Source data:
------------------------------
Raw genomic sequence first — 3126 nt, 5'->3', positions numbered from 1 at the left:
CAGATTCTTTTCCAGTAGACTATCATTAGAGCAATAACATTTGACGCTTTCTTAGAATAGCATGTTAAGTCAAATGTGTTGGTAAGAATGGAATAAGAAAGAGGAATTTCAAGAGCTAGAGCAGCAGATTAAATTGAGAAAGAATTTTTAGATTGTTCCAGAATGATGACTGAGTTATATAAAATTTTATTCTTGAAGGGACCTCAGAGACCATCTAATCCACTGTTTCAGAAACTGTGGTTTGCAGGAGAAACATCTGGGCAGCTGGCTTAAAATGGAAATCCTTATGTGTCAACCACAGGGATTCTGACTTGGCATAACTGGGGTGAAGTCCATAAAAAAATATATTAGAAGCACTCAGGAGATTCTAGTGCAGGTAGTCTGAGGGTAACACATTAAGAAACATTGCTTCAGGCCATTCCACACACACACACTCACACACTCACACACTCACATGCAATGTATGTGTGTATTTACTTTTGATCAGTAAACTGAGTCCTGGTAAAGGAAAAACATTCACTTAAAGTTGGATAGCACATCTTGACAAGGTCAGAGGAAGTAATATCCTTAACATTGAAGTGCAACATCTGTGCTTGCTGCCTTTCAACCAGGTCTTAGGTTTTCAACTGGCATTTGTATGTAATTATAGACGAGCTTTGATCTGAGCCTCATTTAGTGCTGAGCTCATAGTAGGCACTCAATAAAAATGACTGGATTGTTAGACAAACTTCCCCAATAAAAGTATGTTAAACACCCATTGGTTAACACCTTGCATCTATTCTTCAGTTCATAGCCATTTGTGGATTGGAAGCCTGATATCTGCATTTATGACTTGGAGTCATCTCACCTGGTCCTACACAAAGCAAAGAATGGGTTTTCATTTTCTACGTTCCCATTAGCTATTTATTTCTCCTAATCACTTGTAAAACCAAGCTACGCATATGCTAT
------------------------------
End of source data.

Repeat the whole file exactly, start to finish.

Raw genomic sequence first — 3126 nt, 5'->3', positions numbered from 1 at the left:
CAGATTCTTTTCCAGTAGACTATCATTAGAGCAATAACATTTGACGCTTTCTTAGAATAGCATGTTAAGTCAAATGTGTTGGTAAGAATGGAATAAGAAAGAGGAATTTCAAGAGCTAGAGCAGCAGATTAAATTGAGAAAGAATTTTTAGATTGTTCCAGAATGATGACTGAGTTATATAAAATTTTATTCTTGAAGGGACCTCAGAGACCATCTAATCCACTGTTTCAGAAACTGTGGTTTGCAGGAGAAACATCTGGGCAGCTGGCTTAAAATGGAAATCCTTATGTGTCAACCACAGGGATTCTGACTTGGCATAACTGGGGTGAAGTCCATAAAAAAATATATTAGAAGCACTCAGGAGATTCTAGTGCAGGTAGTCTGAGGGTAACACATTAAGAAACATTGCTTCAGGCCATTCCACACACACACACTCACACACTCACACACTCACATGCAATGTATGTGTGTATTTACTTTTGATCAGTAAACTGAGTCCTGGTAAAGGAAAAACATTCACTTAAAGTTGGATAGCACATCTTGACAAGGTCAGAGGAAGTAATATCCTTAACATTGAAGTGCAACATCTGTGCTTGCTGCCTTTCAACCAGGTCTTAGGTTTTCAACTGGCATTTGTATGTAATTATAGACGAGCTTTGATCTGAGCCTCATTTAGTGCTGAGCTCATAGTAGGCACTCAATAAAAATGACTGGATTGTTAGACAAACTTCCCCAATAAAAGTATGTTAAACACCCATTGGTTAACACCTTGCATCTATTCTTCAGTTCATAGCCATTTGTGGATTGGAAGCCTGATATCTGCATTTATGACTTGGAGTCATCTCACCTGGTCCTACACAAAGCAAAGAATGGGTTTTCATTTTCTACGTTCCCATTAGCTATTTATTTCTCCTAATCACTTGTAAAACCAAGCTACGCATATGCTAT